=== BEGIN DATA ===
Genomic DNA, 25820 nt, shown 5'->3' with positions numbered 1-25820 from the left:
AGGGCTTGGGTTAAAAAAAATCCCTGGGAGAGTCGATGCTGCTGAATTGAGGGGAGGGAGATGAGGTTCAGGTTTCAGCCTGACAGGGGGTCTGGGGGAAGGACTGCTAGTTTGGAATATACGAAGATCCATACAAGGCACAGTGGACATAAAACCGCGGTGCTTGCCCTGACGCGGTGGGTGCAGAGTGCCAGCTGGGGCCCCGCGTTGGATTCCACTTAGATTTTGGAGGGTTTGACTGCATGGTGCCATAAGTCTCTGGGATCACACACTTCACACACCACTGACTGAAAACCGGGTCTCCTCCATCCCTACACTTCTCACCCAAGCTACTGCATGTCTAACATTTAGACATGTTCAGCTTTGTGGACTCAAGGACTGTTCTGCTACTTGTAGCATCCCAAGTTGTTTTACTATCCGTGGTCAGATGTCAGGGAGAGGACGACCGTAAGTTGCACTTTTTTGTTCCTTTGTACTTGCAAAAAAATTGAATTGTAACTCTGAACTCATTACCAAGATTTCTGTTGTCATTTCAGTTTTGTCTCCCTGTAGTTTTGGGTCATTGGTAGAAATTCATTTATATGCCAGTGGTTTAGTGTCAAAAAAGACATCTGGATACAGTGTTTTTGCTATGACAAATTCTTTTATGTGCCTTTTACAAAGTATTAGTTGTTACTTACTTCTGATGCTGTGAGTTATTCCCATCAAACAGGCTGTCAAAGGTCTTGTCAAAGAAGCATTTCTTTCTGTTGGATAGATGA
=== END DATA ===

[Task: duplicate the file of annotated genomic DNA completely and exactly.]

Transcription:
Genomic DNA, 25820 nt, shown 5'->3' with positions numbered 1-25820 from the left:
AGGGCTTGGGTTAAAAAAAATCCCTGGGAGAGTCGATGCTGCTGAATTGAGGGGAGGGAGATGAGGTTCAGGTTTCAGCCTGACAGGGGGTCTGGGGGAAGGACTGCTAGTTTGGAATATACGAAGATCCATACAAGGCACAGTGGACATAAAACCGCGGTGCTTGCCCTGACGCGGTGGGTGCAGAGTGCCAGCTGGGGCCCCGCGTTGGATTCCACTTAGATTTTGGAGGGTTTGACTGCATGGTGCCATAAGTCTCTGGGATCACACACTTCACACACCACTGACTGAAAACCGGGTCTCCTCCATCCCTACACTTCTCACCCAAGCTACTGCATGTCTAACATTTAGACATGTTCAGCTTTGTGGACTCAAGGACTGTTCTGCTACTTGTAGCATCCCAAGTTGTTTTACTATCCGTGGTCAGATGTCAGGGAGAGGACGACCGTAAGTTGCACTTTTTTGTTCCTTTGTACTTGCAAAAAAATTGAATTGTAACTCTGAACTCATTACCAAGATTTCTGTTGTCATTTCAGTTTTGTCTCCCTGTAGTTTTGGGTCATTGGTAGAAATTCATTTATATGCCAGTGGTTTAGTGTCAAAAAAGACATCTGGATACAGTGTTTTTGCTATGACAAATTCTTTTATGTGCCTTTTACAAAGTATTAGTTGTTACTTACTTCTGATGCTGTGAGTTATTCCCATCAAACAGGCTGTCAAAGGTCTTGTCAAAGAAGCATTTCTTTCTGTTGGATAGATGA